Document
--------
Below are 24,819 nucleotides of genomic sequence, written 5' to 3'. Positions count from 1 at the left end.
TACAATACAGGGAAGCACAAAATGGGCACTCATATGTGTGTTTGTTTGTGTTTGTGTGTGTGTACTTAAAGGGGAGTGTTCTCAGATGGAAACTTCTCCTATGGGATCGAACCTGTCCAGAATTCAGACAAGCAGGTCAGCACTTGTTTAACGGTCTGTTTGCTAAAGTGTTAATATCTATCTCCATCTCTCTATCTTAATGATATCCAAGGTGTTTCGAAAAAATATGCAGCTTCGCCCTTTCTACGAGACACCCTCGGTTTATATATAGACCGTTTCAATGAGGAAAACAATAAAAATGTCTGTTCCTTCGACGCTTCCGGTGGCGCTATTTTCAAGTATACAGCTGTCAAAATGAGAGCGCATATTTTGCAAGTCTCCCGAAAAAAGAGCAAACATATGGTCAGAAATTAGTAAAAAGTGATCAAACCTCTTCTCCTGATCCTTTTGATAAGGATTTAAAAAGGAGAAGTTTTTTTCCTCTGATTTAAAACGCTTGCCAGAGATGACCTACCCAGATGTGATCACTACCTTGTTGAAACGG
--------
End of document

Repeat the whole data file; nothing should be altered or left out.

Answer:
Below are 24,819 nucleotides of genomic sequence, written 5' to 3'. Positions count from 1 at the left end.
TACAATACAGGGAAGCACAAAATGGGCACTCATATGTGTGTTTGTTTGTGTTTGTGTGTGTGTACTTAAAGGGGAGTGTTCTCAGATGGAAACTTCTCCTATGGGATCGAACCTGTCCAGAATTCAGACAAGCAGGTCAGCACTTGTTTAACGGTCTGTTTGCTAAAGTGTTAATATCTATCTCCATCTCTCTATCTTAATGATATCCAAGGTGTTTCGAAAAAATATGCAGCTTCGCCCTTTCTACGAGACACCCTCGGTTTATATATAGACCGTTTCAATGAGGAAAACAATAAAAATGTCTGTTCCTTCGACGCTTCCGGTGGCGCTATTTTCAAGTATACAGCTGTCAAAATGAGAGCGCATATTTTGCAAGTCTCCCGAAAAAAGAGCAAACATATGGTCAGAAATTAGTAAAAAGTGATCAAACCTCTTCTCCTGATCCTTTTGATAAGGATTTAAAAAGGAGAAGTTTTTTTCCTCTGATTTAAAACGCTTGCCAGAGATGACCTACCCAGATGTGATCACTACCTTGTTGAAACGG